If you've got an ear and some talent this can put you on the road to becoming a proficient improviser very quickly.
Edited by Wade on 08-04-2016 04:57
posted on #3
Member
Posts: 50
Joined: 05.08.15
thanks for the reply Wade, but I think you missed the point. I may not be a great player, but I am not a novice, and in the past have mostly jammed based on nothing more than pick a key(and sometimes not even that)
As well,blues tunes are easy enough for me to play through, as I have a pretty good grounding, and musical vocabulary in that genre.
I don't know anybody in the small town we have moved to who plays at all, and would like to fit in to anything(within reason) I stumble upon. Just looking for a starting point as it seems to me every jam I have heard about or have seen online is based on someone else's songs. :)

cheers
Jeff
posted on #4
Supporter
Posts: 213
Joined: 07.03.14
Mustang Sally is a popular jam for all instruments.
posted on #5
Supporter
Posts: 296
Joined: 25.11.13
[quote]goldtop68 wrote:
thanks for the reply Wade, but I think you missed the point. I may not be a great player, but I am not a novice, and in the past have mostly jammed based on nothing more than pick a key(and sometimes not even that)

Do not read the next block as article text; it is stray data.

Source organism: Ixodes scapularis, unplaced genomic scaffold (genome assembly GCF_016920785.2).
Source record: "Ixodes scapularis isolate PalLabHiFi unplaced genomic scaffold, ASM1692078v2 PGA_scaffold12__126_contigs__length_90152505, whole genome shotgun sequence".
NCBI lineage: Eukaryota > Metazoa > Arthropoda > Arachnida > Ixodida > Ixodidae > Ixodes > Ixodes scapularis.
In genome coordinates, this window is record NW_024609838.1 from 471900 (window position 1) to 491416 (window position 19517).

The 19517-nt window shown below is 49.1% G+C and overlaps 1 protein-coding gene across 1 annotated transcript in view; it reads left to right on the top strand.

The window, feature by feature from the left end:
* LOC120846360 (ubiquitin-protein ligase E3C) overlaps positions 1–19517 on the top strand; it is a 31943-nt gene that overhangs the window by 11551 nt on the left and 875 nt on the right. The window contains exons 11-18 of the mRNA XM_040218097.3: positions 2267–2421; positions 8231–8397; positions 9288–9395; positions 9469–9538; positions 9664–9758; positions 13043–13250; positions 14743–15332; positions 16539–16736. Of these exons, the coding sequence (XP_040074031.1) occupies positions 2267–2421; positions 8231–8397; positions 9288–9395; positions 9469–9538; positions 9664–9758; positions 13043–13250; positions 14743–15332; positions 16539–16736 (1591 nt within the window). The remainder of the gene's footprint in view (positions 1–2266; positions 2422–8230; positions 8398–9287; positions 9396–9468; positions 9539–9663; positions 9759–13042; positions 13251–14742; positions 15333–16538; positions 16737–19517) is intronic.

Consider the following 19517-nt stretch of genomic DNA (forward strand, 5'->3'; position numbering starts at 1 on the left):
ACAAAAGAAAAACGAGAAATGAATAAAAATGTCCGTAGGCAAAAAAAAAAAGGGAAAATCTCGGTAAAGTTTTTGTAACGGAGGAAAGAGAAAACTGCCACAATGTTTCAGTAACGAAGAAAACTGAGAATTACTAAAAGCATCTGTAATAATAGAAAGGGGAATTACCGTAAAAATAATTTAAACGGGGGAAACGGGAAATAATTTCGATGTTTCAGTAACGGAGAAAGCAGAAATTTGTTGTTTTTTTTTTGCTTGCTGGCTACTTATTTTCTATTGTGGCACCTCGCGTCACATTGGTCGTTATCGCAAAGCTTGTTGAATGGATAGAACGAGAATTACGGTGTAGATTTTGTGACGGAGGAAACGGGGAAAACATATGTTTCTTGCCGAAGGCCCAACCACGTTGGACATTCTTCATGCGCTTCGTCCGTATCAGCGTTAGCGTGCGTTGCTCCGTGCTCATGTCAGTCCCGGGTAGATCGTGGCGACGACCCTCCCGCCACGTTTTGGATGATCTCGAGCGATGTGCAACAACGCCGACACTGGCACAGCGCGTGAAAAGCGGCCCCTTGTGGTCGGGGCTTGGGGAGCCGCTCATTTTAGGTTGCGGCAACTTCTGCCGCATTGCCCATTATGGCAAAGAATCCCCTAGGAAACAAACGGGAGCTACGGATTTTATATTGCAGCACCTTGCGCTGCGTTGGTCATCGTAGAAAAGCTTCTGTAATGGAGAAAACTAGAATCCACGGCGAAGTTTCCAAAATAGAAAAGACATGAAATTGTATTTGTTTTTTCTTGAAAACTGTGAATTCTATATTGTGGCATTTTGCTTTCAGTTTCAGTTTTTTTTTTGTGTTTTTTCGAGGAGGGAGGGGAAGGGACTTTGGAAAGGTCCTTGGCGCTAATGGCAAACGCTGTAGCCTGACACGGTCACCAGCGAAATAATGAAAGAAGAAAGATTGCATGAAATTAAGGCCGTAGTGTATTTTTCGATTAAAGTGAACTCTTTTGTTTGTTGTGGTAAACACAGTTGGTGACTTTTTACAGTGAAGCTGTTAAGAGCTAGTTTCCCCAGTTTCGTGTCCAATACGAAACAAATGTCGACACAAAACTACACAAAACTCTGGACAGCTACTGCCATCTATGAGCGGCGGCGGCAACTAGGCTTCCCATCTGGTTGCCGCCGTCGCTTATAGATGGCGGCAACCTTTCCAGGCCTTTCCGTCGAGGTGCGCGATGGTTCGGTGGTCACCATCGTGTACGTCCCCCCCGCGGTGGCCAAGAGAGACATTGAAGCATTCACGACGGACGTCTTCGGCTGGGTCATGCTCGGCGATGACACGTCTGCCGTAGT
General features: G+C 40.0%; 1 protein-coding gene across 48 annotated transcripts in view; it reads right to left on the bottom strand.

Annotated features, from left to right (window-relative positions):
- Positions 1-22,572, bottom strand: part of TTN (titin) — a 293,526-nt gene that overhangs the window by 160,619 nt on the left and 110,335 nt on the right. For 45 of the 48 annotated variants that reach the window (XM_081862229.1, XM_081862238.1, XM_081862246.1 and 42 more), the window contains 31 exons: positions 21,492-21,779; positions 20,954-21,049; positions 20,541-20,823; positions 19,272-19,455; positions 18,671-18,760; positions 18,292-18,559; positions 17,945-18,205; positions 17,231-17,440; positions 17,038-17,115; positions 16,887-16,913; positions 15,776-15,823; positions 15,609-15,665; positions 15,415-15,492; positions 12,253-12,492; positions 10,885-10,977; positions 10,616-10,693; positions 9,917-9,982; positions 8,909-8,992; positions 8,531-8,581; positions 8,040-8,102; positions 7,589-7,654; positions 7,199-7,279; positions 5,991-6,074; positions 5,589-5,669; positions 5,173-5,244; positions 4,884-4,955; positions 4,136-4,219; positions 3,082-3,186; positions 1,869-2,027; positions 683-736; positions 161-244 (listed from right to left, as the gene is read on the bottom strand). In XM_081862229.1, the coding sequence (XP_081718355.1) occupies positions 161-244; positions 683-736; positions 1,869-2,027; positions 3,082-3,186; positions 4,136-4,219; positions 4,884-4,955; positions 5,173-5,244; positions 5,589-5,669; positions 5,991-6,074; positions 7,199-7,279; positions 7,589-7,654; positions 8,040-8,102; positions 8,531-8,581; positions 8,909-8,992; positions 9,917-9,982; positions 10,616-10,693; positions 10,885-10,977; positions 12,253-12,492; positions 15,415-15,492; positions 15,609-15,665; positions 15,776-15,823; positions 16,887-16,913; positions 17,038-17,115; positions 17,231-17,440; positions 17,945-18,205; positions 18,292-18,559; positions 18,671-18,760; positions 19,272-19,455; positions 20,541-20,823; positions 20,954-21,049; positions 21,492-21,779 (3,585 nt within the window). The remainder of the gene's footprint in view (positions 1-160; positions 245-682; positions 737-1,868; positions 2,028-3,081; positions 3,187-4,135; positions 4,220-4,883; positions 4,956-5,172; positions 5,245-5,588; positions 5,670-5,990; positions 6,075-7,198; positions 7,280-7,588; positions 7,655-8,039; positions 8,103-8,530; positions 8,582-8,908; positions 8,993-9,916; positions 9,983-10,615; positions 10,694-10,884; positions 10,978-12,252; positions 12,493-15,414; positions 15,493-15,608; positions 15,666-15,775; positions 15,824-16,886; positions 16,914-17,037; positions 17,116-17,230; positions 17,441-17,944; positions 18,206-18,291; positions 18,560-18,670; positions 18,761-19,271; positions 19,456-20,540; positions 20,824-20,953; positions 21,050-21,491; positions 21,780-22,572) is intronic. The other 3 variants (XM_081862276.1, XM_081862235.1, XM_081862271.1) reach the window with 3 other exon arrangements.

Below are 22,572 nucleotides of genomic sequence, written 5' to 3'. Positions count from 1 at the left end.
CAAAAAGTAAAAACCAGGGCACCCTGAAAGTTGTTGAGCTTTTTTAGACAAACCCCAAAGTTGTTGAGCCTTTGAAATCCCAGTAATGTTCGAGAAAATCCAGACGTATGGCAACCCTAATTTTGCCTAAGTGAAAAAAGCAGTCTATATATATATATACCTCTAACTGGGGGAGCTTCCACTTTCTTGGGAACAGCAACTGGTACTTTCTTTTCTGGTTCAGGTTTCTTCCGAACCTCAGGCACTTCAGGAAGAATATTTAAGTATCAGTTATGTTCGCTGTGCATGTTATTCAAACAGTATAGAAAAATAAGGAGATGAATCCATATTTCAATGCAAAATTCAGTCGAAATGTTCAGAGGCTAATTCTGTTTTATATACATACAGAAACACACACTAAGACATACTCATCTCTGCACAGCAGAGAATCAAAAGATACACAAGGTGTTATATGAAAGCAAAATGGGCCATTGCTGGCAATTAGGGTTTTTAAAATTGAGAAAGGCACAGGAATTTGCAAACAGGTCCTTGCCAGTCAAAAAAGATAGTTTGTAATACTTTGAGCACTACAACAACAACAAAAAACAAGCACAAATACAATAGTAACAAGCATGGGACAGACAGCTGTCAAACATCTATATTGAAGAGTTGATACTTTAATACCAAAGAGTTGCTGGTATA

Very sorry if this seemed an insult, was not intended that way. Probably well over 90% of people I've jammed with just play finger memory stuff within the appropriate chord. Very few can play a novel melodic line and sing it at the same time. It's not a matter of vocabulary...in fact it's the opposite. There's only a few dozen people on this site (that I know of) who are one with their instrument (can play whatever they hear in their heads or fitting with what someone else is playing no matter what the genera).

If you're talking jamming what could be better than developing the chops to play anything that comes your way?
posted on #6
Supporter
Posts: 296
Joined: 25.11.13
Maybe I've misunderstood what you are after? Are you talking about finding people in your small town and getting them to play along with tunes you're doing/leading? Otherwise it's total second guessing what people you've never met listen to and like.

When I go to a jam I'm never the leader, although I might be the most experienced player there (bound to be the oldest HA!). If possible I'd encourage the weakest player to start something (song or whatever) then give them support with harmonies and try to get some bounce in the rhythm or groove happening. Most of the time they will hear and follow while still "leading". This makes for a very good jam as it's not a "cutting contest" and everybody feels good about what they play.